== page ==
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    Slavery in Ancient Rome

    Nothing is more renowned than the slavery in ancient Rome

    Throughout history, there have been so many accounts on the practice of slavery from different parts of culture and people of the world, but nothing is more renowned than the slavery in ancient Rome, with the Romans owning so many slaves, from slaves bought and sold in slave markets, to soldiers of war captured and made as slaves, to children born to slave parents. Slavery was so rampant in Rome that it was accepted as a part of life of the ancient Romans. Slavery in ancient Rome has been given little credit to the important contributions made by slave labor to Roman civilization. It is important to take note however, that slavery was both favorable and disastrous to ancient Rome.

    When the Romans dominated the Mediterranean, they took millions of slaves to Italy, where they labored on the large plantations or in the houses and workplaces of rich people. The economy of the Italian, particularly Romans, depended on copious slave labor, with slaves making up forty percent of the population. Those slaves who were skilled, talented, or had beauty, swayed the highest prices, and many served as scribes, jewelers, singers, bartenders, and even doctors. A salve trained in medicine was worth the value of five agricultural slaves.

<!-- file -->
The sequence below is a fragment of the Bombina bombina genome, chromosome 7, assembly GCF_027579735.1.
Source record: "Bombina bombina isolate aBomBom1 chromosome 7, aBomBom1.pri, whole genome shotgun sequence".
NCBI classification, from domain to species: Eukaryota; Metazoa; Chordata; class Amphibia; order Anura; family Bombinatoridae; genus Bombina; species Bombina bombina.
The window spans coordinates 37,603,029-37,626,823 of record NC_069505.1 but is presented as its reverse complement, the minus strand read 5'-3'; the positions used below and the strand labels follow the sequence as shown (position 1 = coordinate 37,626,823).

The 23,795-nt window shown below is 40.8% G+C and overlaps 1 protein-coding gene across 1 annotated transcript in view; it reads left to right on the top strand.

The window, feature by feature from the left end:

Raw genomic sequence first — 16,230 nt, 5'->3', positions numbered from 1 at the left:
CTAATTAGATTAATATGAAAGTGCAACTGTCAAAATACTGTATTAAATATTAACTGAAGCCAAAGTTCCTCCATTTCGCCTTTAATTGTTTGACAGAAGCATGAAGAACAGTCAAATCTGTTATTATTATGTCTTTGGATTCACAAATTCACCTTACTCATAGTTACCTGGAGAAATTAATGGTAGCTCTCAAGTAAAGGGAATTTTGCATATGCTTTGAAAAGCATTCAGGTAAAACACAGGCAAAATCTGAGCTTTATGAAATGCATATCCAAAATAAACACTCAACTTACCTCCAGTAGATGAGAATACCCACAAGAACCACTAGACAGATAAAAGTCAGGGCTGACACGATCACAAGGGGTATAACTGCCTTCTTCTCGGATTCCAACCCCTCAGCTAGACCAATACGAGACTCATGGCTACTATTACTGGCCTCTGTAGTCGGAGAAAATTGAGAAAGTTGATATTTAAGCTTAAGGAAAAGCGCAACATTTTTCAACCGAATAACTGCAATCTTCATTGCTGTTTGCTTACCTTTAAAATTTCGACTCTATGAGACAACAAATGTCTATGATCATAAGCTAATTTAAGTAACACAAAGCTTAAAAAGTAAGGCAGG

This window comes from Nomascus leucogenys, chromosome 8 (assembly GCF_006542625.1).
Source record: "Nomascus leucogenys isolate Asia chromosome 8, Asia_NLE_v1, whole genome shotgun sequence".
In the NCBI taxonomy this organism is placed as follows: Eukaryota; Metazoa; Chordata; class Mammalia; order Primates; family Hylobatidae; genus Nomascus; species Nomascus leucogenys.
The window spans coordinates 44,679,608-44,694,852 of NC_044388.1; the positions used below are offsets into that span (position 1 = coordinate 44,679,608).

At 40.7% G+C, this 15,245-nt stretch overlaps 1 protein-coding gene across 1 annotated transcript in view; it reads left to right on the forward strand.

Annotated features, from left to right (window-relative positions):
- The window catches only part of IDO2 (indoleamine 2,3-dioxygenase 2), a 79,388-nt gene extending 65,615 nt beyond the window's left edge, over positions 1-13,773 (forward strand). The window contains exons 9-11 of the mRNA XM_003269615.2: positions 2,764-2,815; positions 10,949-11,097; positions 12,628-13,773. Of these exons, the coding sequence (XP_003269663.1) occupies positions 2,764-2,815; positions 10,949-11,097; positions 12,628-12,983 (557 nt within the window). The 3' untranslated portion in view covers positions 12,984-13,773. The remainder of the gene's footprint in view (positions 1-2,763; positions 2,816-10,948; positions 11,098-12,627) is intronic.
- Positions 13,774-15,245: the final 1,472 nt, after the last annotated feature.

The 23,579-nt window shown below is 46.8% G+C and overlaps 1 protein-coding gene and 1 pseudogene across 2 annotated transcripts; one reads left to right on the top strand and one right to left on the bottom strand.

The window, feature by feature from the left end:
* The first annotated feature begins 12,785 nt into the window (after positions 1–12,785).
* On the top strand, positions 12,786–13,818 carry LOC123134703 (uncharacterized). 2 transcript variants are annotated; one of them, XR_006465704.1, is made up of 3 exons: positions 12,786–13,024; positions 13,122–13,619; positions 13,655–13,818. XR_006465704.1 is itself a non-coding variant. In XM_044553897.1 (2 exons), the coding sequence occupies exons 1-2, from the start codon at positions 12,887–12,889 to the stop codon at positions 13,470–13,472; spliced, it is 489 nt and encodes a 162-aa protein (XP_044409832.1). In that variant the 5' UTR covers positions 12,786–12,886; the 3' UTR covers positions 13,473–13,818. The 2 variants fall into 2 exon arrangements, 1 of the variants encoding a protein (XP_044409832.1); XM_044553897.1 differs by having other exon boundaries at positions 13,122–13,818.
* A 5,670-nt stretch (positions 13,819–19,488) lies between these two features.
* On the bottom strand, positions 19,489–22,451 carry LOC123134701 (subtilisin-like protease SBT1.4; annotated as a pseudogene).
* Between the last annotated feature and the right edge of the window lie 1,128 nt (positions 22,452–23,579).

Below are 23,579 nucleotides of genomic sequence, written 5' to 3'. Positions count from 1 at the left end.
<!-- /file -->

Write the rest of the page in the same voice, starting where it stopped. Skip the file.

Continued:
Slavery in ancient Rome had an inconsistent law

    Slavery in ancient Rome had an inconsistent law. They were considered property, and had no rights, subject to their possessors’ caprices. However, they had legal eminence in courtroom proceedings as witnesses, and they could sooner or later gain freedom and citizenship. Masters frequently freed devoted slaves in gratitude for their truthful service, but slaves could also save money to buy their freedom. Situations for slave in Rome steadily improved, although slaves were treated unkindly in the countryside. A number of cruel masters believed in the old adage “Every slave is an enemy”, so that even though humane legislation banned the mutilation or murder of slaves, extreme cruelty continued.

    Slavery in ancient Rome did not abruptly end, but it was gradually changed when the new economic forces brought in other forms of cheap labor. All through the late Roman Empire, Roman farmers and traders were hesitant to pay hefty amounts of money for slaves because the idea of investing in a declining economy was not appealing to them. The standing of “slaves” continued for centuries, but slavery in ancient Rome were little by little substituted by wage laborers in the towns and by land-bound peasants, later called serfs, in the countryside. These types of laborers gave cheap labor without the original cost that slave owners had to pay for their slaves. It was not because of religious principle or human reform that slavery in ancient Rome vanished, but because they found another, possibly even harsher, method of labor.